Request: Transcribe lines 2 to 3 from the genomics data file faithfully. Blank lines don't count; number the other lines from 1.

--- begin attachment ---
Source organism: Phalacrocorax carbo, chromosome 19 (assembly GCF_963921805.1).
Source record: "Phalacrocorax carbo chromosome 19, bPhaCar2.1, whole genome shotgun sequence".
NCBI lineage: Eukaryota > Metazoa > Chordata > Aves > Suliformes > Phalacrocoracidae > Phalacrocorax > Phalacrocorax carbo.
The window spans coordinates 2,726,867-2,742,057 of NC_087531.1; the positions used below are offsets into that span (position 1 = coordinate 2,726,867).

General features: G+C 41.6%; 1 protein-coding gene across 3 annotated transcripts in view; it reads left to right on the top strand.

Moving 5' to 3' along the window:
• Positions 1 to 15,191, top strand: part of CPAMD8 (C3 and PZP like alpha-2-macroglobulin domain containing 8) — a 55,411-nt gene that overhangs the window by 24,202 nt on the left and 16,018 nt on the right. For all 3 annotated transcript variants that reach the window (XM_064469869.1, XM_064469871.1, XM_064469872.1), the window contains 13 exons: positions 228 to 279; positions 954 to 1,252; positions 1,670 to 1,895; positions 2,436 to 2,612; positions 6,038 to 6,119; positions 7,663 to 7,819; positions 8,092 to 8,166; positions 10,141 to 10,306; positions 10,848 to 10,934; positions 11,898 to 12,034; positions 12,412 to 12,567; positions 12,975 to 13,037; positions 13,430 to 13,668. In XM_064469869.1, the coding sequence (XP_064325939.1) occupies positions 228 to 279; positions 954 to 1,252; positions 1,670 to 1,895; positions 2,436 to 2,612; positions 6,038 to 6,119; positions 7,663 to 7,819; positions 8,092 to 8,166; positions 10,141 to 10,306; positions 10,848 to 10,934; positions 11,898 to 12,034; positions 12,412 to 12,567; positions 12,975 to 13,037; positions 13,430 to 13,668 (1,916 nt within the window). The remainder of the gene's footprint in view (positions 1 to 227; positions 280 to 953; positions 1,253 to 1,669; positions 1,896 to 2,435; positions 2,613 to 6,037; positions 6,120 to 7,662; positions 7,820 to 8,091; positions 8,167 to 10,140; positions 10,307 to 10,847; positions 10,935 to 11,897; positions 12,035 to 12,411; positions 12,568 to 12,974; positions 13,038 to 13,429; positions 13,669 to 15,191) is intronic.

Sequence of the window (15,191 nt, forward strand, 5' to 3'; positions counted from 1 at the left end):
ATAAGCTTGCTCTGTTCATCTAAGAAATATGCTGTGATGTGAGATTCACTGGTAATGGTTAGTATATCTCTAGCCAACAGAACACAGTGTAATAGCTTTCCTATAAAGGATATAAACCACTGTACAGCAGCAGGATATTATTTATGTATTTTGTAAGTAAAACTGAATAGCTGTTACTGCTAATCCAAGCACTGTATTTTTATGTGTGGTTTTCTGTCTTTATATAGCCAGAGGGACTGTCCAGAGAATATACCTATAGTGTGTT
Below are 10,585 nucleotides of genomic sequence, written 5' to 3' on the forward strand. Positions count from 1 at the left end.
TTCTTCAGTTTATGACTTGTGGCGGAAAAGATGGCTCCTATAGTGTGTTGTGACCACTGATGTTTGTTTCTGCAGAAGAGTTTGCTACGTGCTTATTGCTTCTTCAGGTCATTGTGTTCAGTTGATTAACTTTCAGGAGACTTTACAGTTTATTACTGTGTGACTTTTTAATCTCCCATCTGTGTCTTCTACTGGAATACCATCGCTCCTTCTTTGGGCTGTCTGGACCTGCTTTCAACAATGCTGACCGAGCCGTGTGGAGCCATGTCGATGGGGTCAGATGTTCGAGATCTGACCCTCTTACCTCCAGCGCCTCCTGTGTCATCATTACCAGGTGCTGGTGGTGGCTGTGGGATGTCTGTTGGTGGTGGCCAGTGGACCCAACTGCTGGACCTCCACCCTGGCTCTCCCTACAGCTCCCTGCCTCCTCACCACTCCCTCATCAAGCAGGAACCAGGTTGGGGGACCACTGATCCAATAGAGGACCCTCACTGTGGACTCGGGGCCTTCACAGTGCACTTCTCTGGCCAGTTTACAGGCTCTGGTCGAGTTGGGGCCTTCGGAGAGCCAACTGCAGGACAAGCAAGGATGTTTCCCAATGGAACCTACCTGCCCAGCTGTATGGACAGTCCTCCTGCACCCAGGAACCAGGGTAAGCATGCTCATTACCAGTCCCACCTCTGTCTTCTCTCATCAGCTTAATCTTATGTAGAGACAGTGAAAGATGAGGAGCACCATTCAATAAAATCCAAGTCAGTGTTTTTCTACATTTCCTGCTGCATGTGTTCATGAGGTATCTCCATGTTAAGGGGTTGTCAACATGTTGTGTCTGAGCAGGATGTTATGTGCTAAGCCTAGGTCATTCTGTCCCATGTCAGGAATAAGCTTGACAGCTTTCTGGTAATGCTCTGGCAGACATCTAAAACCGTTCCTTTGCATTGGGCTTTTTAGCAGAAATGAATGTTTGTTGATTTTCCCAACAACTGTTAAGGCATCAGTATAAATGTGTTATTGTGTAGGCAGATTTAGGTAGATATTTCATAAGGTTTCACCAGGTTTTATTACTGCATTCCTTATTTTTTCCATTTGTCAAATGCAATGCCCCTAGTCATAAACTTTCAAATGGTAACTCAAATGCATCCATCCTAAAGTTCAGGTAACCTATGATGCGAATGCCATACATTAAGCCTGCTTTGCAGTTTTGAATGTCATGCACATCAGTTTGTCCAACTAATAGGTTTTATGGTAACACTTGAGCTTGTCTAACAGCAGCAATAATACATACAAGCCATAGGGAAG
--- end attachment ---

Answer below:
Source record: "Phalacrocorax carbo chromosome 19, bPhaCar2.1, whole genome shotgun sequence".
NCBI lineage: Eukaryota > Metazoa > Chordata > Aves > Suliformes > Phalacrocoracidae > Phalacrocorax > Phalacrocorax carbo.